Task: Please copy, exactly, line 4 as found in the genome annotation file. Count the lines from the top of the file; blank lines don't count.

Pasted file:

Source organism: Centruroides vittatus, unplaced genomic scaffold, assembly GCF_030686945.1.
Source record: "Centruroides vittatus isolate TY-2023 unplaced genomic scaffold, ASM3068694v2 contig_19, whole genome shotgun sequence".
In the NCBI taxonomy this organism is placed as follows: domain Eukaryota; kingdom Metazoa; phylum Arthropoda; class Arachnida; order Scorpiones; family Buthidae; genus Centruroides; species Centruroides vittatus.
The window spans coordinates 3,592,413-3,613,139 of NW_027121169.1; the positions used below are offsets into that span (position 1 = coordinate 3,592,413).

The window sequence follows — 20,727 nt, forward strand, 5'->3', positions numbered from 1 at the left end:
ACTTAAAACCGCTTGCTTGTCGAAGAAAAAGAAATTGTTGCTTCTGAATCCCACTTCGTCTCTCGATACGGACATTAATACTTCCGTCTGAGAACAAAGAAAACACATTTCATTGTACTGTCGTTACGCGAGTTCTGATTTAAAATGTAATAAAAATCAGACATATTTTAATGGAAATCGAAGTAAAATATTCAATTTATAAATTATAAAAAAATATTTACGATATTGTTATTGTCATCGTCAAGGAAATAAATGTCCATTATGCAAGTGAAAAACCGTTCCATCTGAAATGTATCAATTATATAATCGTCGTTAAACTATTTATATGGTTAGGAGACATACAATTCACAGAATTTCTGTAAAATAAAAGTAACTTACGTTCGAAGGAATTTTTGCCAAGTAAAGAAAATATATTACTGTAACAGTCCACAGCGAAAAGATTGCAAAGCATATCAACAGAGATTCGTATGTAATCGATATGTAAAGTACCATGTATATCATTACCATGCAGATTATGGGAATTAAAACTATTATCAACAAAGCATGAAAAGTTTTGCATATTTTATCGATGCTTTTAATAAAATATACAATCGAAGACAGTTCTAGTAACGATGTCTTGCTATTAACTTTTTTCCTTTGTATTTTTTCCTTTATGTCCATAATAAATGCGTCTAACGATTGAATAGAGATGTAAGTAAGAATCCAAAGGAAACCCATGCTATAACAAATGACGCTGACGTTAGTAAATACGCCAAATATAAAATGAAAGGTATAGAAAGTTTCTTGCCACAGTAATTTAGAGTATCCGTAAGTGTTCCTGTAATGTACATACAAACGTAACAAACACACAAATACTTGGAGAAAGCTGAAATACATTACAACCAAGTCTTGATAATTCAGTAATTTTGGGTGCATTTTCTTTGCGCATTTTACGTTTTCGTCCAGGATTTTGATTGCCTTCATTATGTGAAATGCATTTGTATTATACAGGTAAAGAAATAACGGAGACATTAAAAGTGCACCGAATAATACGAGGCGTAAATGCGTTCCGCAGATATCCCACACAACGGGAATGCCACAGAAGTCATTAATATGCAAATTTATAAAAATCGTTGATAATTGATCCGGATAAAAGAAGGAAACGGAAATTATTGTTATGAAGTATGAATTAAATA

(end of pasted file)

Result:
The window spans coordinates 3,592,413-3,613,139 of NW_027121169.1; the positions used below are offsets into that span (position 1 = coordinate 3,592,413).